Launched in 2010, the Subsidized and Transitional Employment Demonstration evaluation from the Department of Health and Human Services and the Enhanced Transitional Jobs Demonstration evaluation from the Department of Labor are studying 13 subsidized employment programs in 10 locations across the United States. The programs encompass three broad categories: Modified Transitional Jobs Models, Wage Subsidy Models, and Hybrid Models.

    The goal of these complementary large-scale projects is to evaluate the effectiveness of the latest generation of subsidized employment models that aim to improve participants’ long-term success in the labor market. This report introduces the projects and presents some preliminary findings about implementation of the demonstrations. (author abstract)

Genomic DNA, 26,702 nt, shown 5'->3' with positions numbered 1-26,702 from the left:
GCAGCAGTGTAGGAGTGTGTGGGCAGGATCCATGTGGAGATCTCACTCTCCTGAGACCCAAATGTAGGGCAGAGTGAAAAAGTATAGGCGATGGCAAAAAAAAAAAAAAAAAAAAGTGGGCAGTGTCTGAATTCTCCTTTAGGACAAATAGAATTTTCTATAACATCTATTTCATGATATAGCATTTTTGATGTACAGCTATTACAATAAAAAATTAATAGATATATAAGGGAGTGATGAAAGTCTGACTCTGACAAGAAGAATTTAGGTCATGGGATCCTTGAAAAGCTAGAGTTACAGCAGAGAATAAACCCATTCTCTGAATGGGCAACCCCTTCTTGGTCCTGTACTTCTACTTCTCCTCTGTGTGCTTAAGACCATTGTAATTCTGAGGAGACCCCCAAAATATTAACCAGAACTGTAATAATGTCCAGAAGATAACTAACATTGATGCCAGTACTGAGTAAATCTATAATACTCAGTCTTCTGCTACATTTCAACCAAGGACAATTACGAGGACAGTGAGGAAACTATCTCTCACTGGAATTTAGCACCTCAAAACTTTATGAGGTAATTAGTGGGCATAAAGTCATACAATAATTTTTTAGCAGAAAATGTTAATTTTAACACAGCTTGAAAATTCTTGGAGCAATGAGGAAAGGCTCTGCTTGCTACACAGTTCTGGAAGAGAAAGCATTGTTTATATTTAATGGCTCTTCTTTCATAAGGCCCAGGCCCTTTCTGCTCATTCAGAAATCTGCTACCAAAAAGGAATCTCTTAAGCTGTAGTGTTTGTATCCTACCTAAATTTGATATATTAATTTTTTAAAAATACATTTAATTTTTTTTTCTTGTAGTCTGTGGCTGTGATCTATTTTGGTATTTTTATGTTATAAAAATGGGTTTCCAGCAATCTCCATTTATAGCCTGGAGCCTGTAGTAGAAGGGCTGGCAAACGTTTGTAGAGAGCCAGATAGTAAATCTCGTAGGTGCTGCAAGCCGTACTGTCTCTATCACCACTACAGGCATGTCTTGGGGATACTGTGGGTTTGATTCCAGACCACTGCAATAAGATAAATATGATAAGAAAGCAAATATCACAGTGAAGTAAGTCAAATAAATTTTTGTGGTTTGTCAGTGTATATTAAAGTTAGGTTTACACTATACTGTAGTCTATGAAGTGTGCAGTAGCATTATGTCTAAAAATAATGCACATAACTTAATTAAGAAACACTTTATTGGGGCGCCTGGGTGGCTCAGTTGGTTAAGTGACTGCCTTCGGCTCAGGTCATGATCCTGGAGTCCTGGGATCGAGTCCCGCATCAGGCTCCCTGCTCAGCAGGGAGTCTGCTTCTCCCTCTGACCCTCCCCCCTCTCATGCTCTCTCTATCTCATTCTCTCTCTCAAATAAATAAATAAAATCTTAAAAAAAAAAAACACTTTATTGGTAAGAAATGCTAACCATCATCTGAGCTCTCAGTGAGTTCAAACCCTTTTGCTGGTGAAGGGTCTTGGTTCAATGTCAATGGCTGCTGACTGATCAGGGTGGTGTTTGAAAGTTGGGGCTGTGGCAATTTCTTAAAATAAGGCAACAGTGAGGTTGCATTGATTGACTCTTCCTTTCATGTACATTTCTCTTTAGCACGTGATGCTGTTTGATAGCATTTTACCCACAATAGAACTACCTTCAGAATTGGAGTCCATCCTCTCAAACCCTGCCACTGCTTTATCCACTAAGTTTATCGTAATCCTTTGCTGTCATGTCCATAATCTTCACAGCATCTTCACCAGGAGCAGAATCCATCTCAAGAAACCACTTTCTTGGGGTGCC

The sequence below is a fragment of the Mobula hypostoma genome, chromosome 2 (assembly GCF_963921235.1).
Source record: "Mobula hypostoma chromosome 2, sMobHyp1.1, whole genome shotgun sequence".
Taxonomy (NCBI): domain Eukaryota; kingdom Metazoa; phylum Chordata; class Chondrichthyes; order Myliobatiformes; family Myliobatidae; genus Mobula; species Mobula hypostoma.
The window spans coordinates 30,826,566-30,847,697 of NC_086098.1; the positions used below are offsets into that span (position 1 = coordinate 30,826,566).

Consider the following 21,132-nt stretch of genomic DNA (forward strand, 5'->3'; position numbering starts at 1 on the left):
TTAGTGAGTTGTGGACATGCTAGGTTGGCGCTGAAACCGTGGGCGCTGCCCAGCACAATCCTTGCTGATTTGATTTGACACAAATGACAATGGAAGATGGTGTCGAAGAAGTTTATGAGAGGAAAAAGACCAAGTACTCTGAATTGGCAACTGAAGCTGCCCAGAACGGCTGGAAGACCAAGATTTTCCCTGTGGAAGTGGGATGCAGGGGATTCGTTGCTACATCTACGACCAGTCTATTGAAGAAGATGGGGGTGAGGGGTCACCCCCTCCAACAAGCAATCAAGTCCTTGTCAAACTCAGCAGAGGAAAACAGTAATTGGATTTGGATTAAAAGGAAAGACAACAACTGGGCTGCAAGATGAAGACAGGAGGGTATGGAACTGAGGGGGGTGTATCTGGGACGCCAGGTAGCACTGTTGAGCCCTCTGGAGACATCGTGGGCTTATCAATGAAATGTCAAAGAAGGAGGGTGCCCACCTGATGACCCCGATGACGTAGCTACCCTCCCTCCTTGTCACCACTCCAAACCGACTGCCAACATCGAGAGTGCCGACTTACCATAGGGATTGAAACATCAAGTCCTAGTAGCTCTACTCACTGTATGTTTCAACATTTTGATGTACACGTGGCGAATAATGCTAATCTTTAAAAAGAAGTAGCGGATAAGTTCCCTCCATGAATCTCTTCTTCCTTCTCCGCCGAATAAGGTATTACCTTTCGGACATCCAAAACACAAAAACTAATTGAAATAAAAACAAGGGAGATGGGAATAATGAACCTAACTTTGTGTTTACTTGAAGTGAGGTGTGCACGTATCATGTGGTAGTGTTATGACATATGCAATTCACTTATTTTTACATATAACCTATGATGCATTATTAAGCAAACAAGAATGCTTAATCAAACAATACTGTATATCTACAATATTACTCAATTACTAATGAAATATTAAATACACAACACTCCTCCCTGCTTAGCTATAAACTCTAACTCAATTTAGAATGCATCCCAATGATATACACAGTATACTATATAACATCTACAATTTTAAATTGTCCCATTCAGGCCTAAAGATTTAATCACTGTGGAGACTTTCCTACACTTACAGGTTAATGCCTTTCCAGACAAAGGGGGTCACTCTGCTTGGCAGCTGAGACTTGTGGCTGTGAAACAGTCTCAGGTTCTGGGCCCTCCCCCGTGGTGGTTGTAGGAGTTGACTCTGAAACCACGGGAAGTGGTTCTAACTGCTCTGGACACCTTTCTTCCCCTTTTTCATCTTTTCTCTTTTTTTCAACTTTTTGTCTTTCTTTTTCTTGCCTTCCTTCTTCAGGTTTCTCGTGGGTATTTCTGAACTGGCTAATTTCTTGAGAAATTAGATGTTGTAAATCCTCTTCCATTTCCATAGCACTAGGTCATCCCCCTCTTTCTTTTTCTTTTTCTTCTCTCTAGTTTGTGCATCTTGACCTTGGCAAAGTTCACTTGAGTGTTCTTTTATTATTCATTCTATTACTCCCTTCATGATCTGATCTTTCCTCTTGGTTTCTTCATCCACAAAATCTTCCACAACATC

• Individual Author: Stromwall, Layne
    Reference Type: Journal Article
    Year: 2002

    TANF’s main outcome goal of caseload reduction has resulted in a blanket attempt to reduce caseloads across all populations of TANF recipients, even though it is widely acknowledged that many TANF recipients may have significant barriers to employment. This study examined the mental health-related quality of life and related characteristics of female TANF recipients and nonrecipients, aged 18-40, receiving publicly funded mental health services to identify potential barriers to employment among TANF recipients in this group. TANF recipients reported significantly more distress and functional limitations related to their mental health than nonrecipients. This subgroup of TANF recipients is in need of specific attention from both the public welfare and mental health systems. The barriers to employment and the public policy goals of welfare reform related to this population are discussed. (author abstract)